Have you found yourself jumping from thing to thing without ever being satisfied? Have you ever wondered why you never seem to be content? You’re not alone. While being discontent isn’t ideal, it’s all-too-normal in American society. One study found that only 14% of American adults say they’re very happy. We all have “if I …
Have you found yourself jumping from thing to thing without ever being satisfied? Have you ever wondered why you never seem to be content? You’re not alone.
We all have “if I could just” moments. Here’s what I mean:
Most of us want things that are better than what we currently experience, but we’re not typically willing to put our short-term desires in the backseat long enough to see them come to fruition.
But when our short-term desires collide with our long-term dreams, it causes our brains to start calculating the shortest distance between us and what we want right now, which leads to “if I could just“ moments.
“If I could just” is code for “I think I’ve found a shortcut”. It’s our way of outsmarting the process.
We think that everyone else has to work their butts off to become financially healthy, but “if I could just” make more money, then I’ll be fine. We’re miserable at our jobs, but instead of embracing the challenges we face in the present as a way to grow into a more mature version of ourselves that can actually sustain the future we long for, we’d rather tell ourselves “if I could just” find a better job or “if I could just” become my own boss, then everything will be fine.
“If I could just” thinking is a lot like standing in front of a flight of stairs and telling yourself, “if I could just jump to the tenth step, then I could make it no problem.” The first nine steps are unattractive and, frankly, don’t provide enough progress to be enjoyable. They might even make our legs burn from the repetitive movement. We don’t like those first nine steps. Step number ten, we think, is where true progress is. If we could just jump there in one giant leap, then that would clearly be better than the tedious one-by-one walking approach. We see the first nine as a waste of time. That’s what we tell ourselves.
The reality is, one of two things are going to happen with that kind of thinking: You’re either not going to jump because the ten-step leap is too intimidating, or you’re going to be audacious enough to actually make the leap only to find yourself landing face first onto the jagged edge of one of the first nine steps. Then, in all likelihood, you’re going to roll back down the steps and find yourself laying at the base of the first step, except this time you’ll be starting over with a bloody nose. It’s at that point you’ll find yourself discouraged and complaining, regretting that you ever attempted the journey in the first place. Or am I the only one this has happened to?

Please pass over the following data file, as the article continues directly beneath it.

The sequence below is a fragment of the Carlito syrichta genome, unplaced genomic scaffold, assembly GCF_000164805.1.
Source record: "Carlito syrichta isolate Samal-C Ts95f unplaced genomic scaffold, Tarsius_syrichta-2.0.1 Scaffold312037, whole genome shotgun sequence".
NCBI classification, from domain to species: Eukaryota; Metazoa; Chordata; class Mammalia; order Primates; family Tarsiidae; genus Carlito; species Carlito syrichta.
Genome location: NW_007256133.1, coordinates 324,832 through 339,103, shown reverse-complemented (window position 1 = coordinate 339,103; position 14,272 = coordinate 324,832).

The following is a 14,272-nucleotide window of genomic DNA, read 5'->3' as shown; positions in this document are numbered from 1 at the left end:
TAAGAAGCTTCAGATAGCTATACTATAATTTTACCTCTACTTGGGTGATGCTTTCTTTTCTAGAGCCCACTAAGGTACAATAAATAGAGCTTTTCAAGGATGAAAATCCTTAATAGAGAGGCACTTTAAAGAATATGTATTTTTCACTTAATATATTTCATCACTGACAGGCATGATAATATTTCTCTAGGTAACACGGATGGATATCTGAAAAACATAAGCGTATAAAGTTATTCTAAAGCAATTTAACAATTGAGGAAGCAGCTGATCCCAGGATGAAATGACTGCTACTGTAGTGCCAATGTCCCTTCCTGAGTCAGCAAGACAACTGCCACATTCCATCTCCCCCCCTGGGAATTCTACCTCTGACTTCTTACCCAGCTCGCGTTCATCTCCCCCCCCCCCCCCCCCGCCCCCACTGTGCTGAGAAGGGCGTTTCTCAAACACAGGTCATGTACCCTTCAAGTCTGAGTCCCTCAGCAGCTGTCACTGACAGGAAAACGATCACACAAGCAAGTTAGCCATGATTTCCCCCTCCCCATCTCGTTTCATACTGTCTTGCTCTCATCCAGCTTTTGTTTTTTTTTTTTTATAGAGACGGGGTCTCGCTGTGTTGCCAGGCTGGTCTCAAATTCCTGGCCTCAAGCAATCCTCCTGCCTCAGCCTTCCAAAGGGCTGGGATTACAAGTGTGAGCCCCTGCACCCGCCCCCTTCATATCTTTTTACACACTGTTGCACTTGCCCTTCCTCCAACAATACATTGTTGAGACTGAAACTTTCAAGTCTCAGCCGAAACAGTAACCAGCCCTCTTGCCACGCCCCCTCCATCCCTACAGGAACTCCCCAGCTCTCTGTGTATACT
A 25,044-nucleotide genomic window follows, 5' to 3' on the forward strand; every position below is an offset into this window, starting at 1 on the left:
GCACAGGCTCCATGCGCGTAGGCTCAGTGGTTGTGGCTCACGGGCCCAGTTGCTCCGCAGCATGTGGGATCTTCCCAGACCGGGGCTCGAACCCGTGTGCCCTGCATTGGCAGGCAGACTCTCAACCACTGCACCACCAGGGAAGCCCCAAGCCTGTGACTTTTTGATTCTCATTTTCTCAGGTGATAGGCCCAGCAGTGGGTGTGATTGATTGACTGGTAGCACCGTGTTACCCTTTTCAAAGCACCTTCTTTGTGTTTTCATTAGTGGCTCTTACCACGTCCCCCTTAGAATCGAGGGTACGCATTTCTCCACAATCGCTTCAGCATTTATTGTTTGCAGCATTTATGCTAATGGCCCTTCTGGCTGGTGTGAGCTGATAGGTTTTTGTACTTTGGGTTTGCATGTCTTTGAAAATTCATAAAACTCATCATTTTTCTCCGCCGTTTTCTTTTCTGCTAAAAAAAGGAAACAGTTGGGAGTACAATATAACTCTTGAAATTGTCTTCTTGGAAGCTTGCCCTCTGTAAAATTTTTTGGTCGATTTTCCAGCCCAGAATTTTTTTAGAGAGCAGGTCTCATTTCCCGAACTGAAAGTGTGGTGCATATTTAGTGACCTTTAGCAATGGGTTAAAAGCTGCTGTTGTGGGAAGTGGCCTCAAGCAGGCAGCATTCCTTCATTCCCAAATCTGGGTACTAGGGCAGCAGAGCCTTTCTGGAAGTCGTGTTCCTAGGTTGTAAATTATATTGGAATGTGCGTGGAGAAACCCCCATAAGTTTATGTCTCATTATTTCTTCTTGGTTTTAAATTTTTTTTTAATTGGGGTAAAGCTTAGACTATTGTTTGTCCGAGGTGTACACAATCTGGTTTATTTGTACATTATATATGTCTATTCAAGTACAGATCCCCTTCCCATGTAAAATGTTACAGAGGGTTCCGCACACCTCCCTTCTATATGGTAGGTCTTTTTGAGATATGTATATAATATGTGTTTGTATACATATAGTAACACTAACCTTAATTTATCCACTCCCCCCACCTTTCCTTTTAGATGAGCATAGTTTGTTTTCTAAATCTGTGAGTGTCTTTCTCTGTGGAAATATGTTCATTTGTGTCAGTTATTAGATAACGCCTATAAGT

I get it; the first step isn’t exciting or “fulfilling”. Neither is the second, the third, the fourth, or the fifth. But from step zero, each one of those steps is progress, which is more than you can say for the failed ten-step leap attempt.
I know, I know. I get it. I really do. You’re thinking, “But that doesn’t apply to me. I actually can make the ten-step jump. My plan is just that good. I’m exceptional.”
Listen, I realize there are outliers in every scenario. I realize some people make the leap, and it seems unfair. And when we see people make the leap to the 10th or the 15th step, we stand back and think that we should be able to as well. But here’s something you already know: life isn’t fair. We all get different breaks. And I would be willing to bet that the person who made the leap from 0 to 10 was probably willing to take step one. In fact, they were probably on their way to steps one, two, or three, when they were catapulted to step 10 or 15. And even if they weren’t, it doesn’t matter for you. You’re not them.
So forget about becoming an overnight success. The ones that accomplish that are very few and far between. I can tell you this much: Luck falls sparingly and unpredictably, but favor always falls on the side of the humble and diligent.
The truth is, “if I could just“ is a thief. It’s a mindset that attempts to rob the opportunities of now and elevate our minds to a prideful place that keeps us from taking the baby steps necessary to get where we want and need to get. The tragedy is, there are some very important people in our lives, and people who are not yet in our lives, who are depending on us to take those baby steps. But all too often we give away the immense value of the moment to “if I could just” thinking, and in doing so, we lose our opportunity to grow to where we want to go.
Wherever you’re at today, no matter what step you’re on – whether you’re on step 10 or you haven’t started the journey at all – please don’t fall for “if I could just” thinking. Your purpose and your most impactful life is only found on the steps, not at the top of the stairs.